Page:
Consider this when you take the best photo ever, a perfect shot with amazing light and a composition that is really amazing. When posting this image online, it will become an unique image. It will be one of a kind. Imagine, when you take the same image five times, with some small, insignificant differences in focal length, composition, or exposure. Suddenly, that unique image will become not so unique anymore. It is one of many, and thus become mediocre.

My advice is to just show the world your best work, not the second best, or third best, not even different versions of a perfect shot. If people only see your best work, they will be amazed by your work and tell everyone how good you are.

If you have produced an image, don't ask your followers on Facebook to choose between two versions. Make your own decision. That is the only thing that matters.

If you have produced an image, don't ask your followers on Facebook to choose between two versions. Make your own decision. That is the only thing that matters.

What Do You Think?

Perhaps you can think of a few wrong ideas yourself that I did not mention. Please leave a comment with your wrong ideas that can prevent you from improving your photography. I love to read what you come up with.

Log in or register to post comments

57 Comments

Stoopy McPheenis's picture

This article is excellent! Really great advice.

Richard Twigg's picture

Bracing for the screaming about #3 in 5....4....3....2...

jim hughes's picture

Yes I expected that too. I hate flash.

Nando Harmsen's picture

I am curiuos. Can you explain why you hate it?

jim hughes's picture

I think flash always looks just a bit like flash. Like when my Dad used those P25 bulbs that went off like atom bombs. And because when people know you're using flash, they start fixing their hair and posing.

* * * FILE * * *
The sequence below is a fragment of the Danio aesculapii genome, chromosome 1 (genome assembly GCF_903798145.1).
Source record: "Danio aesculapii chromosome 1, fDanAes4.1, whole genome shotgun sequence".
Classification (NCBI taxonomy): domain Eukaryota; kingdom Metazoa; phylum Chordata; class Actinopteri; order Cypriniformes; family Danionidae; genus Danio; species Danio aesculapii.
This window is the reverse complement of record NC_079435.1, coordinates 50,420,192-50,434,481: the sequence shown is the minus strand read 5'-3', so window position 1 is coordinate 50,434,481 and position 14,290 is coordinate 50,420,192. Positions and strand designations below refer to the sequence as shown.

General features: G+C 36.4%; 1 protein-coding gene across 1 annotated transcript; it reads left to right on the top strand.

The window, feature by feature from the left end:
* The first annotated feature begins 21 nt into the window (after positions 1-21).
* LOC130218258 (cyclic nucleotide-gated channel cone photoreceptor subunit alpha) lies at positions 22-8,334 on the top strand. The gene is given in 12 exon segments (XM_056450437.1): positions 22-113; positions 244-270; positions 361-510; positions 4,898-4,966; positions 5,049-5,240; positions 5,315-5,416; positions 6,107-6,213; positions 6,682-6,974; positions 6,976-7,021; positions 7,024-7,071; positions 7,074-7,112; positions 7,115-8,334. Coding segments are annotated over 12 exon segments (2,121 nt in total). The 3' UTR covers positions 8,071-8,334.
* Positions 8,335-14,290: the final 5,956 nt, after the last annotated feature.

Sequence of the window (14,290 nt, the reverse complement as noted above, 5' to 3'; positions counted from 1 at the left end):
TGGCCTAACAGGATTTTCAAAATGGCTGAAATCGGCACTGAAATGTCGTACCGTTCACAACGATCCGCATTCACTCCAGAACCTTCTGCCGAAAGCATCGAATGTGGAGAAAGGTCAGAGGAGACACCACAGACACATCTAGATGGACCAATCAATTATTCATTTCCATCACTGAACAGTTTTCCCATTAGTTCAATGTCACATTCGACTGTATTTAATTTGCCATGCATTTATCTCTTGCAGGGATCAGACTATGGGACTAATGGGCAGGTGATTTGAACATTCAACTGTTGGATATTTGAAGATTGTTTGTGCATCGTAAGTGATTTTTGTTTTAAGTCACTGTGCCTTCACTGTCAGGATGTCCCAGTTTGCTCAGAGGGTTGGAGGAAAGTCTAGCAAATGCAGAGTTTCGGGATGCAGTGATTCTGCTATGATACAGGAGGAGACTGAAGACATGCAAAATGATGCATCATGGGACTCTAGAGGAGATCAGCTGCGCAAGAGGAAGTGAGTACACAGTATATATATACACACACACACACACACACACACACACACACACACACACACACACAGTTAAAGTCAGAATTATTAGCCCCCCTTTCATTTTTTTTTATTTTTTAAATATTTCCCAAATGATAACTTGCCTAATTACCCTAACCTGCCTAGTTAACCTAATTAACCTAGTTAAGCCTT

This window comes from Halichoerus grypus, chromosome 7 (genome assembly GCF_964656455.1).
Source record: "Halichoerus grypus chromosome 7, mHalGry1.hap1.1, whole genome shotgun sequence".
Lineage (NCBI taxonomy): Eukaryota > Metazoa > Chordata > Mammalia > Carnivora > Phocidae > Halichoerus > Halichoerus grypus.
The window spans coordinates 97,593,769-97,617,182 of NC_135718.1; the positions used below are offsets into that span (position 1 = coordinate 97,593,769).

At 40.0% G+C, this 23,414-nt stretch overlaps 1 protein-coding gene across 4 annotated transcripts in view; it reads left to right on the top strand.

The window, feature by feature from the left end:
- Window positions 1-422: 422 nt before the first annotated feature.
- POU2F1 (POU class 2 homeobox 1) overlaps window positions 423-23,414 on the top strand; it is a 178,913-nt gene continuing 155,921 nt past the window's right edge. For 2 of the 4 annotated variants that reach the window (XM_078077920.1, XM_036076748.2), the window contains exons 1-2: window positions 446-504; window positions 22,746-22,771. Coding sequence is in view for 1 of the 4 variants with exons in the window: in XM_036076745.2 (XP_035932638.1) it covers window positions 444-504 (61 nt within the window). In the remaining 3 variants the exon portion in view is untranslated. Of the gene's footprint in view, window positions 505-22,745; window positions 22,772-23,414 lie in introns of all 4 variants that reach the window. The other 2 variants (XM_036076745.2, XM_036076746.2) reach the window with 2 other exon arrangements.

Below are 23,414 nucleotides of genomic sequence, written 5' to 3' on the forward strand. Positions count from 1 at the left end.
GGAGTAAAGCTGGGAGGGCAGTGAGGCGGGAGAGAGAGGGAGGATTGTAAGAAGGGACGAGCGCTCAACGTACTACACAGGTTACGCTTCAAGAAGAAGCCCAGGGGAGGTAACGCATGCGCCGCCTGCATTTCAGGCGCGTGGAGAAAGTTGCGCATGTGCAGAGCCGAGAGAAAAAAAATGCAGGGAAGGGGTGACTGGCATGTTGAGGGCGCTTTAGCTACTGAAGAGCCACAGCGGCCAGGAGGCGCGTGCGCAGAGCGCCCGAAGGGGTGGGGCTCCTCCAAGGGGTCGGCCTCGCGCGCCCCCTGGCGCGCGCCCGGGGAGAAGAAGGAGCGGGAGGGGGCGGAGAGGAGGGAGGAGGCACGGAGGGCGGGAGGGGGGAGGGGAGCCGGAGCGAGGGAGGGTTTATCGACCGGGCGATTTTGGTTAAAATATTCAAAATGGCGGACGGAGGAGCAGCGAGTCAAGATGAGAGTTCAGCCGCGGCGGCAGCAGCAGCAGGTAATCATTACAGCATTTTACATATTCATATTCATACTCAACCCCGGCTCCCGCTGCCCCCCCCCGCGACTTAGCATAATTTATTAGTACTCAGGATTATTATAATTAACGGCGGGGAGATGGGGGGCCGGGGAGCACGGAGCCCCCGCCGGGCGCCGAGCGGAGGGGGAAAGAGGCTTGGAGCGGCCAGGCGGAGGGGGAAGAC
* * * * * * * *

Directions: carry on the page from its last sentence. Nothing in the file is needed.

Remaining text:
Ok in reality, because I don't know how to use it right and I'm not really much interested in photos of people anyway.

Nando Harmsen's picture

hahaha
A beautiful answer. I love your honesty in the last paragraph and I love those P25 bulb from the old days. That was really FLASH with capital letters.

Eric Robinson's picture

Martin Parr one of the most successful UK based photographers has built one part of his career of using flash, often on camera, in a very creative way. Go check him out.

Possibly McNalley, or Syl Arena... doesn't matter who particularly... stated something on the lines of "use the available light!" followed by "and if the available light is a strobe/speedlight, use that!" When I was learning about light in photography this was the statement that drilled it home. I've only improved my photography because of it (using artificial lighting correctly, meaning... to get the result I am envisioning). Also, this applies to many more situations that portraiture (Jim).

Nando Harmsen's picture

That is a nice quote
I have to remember that one...

jim hughes's picture

Good post. Many readers no doubt have their favorite myths they'd like to explode, but the points made here are subtle.

I have a couple axes I like to grind whenever I get a chance. One is the misconception that "moving up to Full Frame" is going to somehow instantly make your photos better because... well... it's "Full". Another is that anyone ever really cares about sharpness in the corners.

Nando Harmsen's picture